Buy a brick -- preserve Baltimore's waterfront 7.5 miles of continuous harbor

Sharon Bondroff

March 28, 1991|By Sharon Bondroff

FROM Federal Hill I watched the sun rise, the morning light a spectacular pastel backdrop to the city skyline. On a Fells Point pier, in the shadows of a balmy spring evening, I kissed a lover for the first time. It was summer, I think, when I sat on a bench on the Canton waterfront with a friend, gazing at Fort McHenry and talking about life.

Experiences on the waterfront connect, like follow-the-dot games played in memory. These small pleasures add up, become treasures to share with others.

Baltimore's shoreline is not a jumble of disconnected piers and wharves. It is something else we can treasure -- a well-traveled and used trail of history and community.

Abolitionist Frederick Douglass worked the waterfront. Edgar Allan Poe liked to sit on the piers watching ships come and go. Many of our parents and grandparents stepped off the boat in Locust Point or Fells Point, some carrying little more than a valise and hope for a prosperous future. Transient seamen bunked in workingmen's row houses or rented narrow rooms in the Anchorage Hotel, now the considerably spiffier Admiral Fell Inn at the foot of Broadway.

Our harbor connects us with the past and beckons us in the present. Witness the countless numbers of us strolling, picnicking, romancing along small stretches of shoreline.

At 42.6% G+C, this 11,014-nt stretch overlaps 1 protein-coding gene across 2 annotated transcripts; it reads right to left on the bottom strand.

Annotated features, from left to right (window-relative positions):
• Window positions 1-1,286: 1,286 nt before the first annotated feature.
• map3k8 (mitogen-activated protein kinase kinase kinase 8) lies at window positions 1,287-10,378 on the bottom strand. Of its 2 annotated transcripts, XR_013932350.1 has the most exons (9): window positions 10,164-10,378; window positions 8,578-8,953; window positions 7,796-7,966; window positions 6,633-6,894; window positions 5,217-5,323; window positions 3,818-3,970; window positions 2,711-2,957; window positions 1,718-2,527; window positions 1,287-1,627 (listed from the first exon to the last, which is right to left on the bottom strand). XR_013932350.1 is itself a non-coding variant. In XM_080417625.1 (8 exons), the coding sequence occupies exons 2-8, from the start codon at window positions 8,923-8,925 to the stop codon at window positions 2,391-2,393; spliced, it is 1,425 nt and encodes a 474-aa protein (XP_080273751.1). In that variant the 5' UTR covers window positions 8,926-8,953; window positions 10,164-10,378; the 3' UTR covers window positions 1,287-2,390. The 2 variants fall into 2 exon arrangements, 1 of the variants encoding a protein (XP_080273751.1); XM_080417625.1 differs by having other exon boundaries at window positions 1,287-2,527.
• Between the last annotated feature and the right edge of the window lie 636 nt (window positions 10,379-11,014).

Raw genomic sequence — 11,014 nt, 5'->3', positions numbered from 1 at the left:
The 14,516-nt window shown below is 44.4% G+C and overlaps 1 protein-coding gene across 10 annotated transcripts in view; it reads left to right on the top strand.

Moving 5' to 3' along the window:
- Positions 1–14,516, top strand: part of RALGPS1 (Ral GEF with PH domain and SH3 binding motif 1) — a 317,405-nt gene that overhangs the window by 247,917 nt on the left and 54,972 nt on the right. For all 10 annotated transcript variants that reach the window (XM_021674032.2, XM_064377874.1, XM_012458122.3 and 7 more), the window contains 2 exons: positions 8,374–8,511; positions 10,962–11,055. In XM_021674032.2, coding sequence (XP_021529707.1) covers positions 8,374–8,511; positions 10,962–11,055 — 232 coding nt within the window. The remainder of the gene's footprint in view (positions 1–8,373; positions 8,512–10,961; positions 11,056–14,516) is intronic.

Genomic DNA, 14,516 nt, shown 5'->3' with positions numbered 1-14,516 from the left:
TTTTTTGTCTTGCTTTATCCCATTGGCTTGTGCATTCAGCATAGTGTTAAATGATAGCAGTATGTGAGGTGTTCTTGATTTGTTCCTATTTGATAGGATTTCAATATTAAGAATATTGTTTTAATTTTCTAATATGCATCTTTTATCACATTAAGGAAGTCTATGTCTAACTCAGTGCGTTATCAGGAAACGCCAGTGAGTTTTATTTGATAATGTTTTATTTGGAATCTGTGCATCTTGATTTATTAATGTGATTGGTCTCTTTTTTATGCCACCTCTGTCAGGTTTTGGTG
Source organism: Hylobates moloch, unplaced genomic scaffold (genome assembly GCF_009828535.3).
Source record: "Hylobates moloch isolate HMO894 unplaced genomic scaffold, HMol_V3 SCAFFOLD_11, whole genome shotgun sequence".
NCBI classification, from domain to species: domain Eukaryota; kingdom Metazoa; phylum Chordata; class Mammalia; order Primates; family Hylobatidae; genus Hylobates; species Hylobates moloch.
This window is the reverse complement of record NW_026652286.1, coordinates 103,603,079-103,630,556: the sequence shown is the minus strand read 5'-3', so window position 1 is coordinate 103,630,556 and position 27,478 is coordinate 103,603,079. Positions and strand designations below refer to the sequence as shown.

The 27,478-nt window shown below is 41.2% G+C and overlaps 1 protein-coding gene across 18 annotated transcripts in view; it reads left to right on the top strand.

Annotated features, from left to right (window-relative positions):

There is something here for our future as well -- the Baltimore Harbor Promenade.

By 1992, people will be able to walk 7.5 miles of continuous harbor shoreline stretching from Canton to Key Highway. Along the route we'll have benches for relaxing, gardens and greenery to admire, new harbor vistas to take in, plus signs, maps and graphics to guide and flesh out our tour.

Halfway complete, the promenade project is spearheaded by the Baltimore Harbor Endowment, a non-profit organization working with the city, private property owners and developers to assure public access throughout the route. To raise funds for the walkway, the endowment has taken a cue from several other cities' experiences in beautifying public spaces; it is selling bricks.

"Buy a brick," urges the endowment's director, Roxanne Ward Zaghab. "We need help from everyone who enjoys the harbor now and who will gain even more when it's done."

Working with an assistant in a cramped office in Canton, Zaghab coordinates volunteers, vies for corporate and foundation funding and administers the endowment's business of revitalizing the shoreline, which, she says, is not to be confused with development. "We're talking about green spaces, trees, an environmentally sensitive shoreline designed to help bring back marine life."

Once sold, these rather ordinary bricks will be engraved with the name of the buyer, family member -- or in honor of an ancestor who landed in Baltimore harbor. Set in place at a site along the promenade, the bricks become landmarks, small yet stalwart pieces of history.

There is a wistful quality to the selling of bricks, which is really the selling of Baltimore to itself, calling attention to something substantial, that which is ours. We owe it to ourselves to walk our shoreline unobstructed, to venture beyond Harborplace and other crowded spaces, gaining new perspectives at every curve of the water's edge.

When writer Sharon Bondroff is not on the waterfront, she is a volunteer for the Baltimore Harbor Endowment.

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